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The University of Chicago today announced it will host a Conference titled Disrupting Traffic on the impact of anti-trafficking initiatives in India, on May 17-18, 2019 at the Center in Delhi. The conference aims to provide a forum for researchers, policy makers, heads of protection homes, human rights experts, activists, and those who have experienced rescue and rehabilitation interventions to share with each other their perspectives on the present use of the Immoral Traffic (Prevention) Act (ITPA) and Sec 370 and 370A and together outline a way forward.

“The University of Chicago is pleased to host the Distrupting Traffick conference," said Dr. John Schneider, Professor of Medicine at the University of Chicago and sponsor of the event. The Center has been an intellectual destination for collaboration with Indian universities, research institutes, and cultural organizations and a place to explore ideas across institutions and disciplines. “The conference is in line with that tradition and will serve as a focal point for engaging relevant stakeholders of anti-trafficking debate in India to come up with solutions,” said Schneider.

Recently, the Indian Parliament considered a new anti-trafficking bill that would expand the rescue mandate beyond the sale of sexual services to other situations as well. The primary objective of the Disrupting Traffick? Conference is to bridge divides between various stakeholders in the present system of rescue and rehabilitation by discussing available research on impacts of the raid-rescue-rehabilitate model drawn from across India. Women who have undergone rescue and rehabilitation will share their first-hand experiences of the interventions and NGO and shelter heads who are tasked with implementing anti-trafficking laws will share the challenges they face regarding the same. The participants will also evaluate viable policy alternatives within the framework of existing legal code.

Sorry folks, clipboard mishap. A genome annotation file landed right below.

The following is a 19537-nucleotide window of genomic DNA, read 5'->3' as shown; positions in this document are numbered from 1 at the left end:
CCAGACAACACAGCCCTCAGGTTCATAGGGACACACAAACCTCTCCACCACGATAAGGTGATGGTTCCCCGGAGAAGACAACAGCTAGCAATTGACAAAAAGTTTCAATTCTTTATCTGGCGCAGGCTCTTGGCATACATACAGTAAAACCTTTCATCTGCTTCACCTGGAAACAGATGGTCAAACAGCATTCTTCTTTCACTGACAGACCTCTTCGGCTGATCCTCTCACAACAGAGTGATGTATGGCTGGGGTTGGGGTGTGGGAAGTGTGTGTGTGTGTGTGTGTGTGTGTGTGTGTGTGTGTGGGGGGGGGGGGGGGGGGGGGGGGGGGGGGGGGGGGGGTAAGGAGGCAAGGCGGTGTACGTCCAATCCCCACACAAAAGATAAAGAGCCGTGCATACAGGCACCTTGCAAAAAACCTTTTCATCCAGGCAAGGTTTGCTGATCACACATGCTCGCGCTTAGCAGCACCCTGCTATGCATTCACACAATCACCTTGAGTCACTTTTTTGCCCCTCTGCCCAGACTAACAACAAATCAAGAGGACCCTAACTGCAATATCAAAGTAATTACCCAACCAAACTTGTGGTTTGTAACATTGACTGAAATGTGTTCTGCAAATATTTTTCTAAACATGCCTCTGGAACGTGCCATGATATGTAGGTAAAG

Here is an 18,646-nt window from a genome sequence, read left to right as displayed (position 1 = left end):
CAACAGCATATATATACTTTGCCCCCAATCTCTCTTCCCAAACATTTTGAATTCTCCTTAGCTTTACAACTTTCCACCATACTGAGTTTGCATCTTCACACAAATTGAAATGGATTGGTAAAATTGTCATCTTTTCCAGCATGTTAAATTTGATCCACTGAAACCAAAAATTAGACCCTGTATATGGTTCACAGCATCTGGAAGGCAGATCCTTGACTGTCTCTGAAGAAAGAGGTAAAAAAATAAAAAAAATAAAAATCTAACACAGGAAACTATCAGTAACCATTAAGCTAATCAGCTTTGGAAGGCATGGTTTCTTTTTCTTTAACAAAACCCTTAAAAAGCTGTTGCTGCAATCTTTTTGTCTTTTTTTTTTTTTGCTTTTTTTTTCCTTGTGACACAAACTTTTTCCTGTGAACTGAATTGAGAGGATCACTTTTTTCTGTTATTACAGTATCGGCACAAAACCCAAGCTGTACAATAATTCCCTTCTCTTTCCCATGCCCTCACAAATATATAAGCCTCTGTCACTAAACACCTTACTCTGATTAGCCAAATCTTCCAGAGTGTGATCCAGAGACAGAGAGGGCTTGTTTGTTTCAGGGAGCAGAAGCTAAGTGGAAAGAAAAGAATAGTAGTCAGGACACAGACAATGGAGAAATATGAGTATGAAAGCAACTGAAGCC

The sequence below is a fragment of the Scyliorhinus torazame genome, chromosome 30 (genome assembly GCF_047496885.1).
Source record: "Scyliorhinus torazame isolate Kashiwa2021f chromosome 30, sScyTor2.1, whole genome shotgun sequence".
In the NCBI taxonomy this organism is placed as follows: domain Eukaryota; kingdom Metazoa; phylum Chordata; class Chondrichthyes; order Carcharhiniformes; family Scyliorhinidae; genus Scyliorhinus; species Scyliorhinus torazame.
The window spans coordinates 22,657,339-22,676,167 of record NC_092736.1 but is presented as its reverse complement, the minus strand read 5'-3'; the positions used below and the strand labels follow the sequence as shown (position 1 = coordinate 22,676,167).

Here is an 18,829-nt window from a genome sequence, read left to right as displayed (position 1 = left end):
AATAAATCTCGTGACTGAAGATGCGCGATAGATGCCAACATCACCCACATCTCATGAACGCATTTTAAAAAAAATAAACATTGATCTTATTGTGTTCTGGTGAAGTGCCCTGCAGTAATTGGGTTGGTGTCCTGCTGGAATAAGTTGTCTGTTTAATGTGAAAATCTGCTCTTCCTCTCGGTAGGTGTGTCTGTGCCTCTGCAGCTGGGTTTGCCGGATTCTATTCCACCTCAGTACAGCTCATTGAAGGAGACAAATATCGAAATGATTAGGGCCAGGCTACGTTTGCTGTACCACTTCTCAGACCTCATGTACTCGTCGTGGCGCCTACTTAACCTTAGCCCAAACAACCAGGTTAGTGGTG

“While the effort to rescue victims of trafficking through government intervention is clearly laudable,” said Devi, a member of the National Sex Workers Network, “research suggests that forced rescue and detention is detrimental to many sex workers’ well-being. I’m happy that we are given an opportunity through this conference to closely examine the current evidence and to reconsider solutions to the severe problems of human trafficking.”


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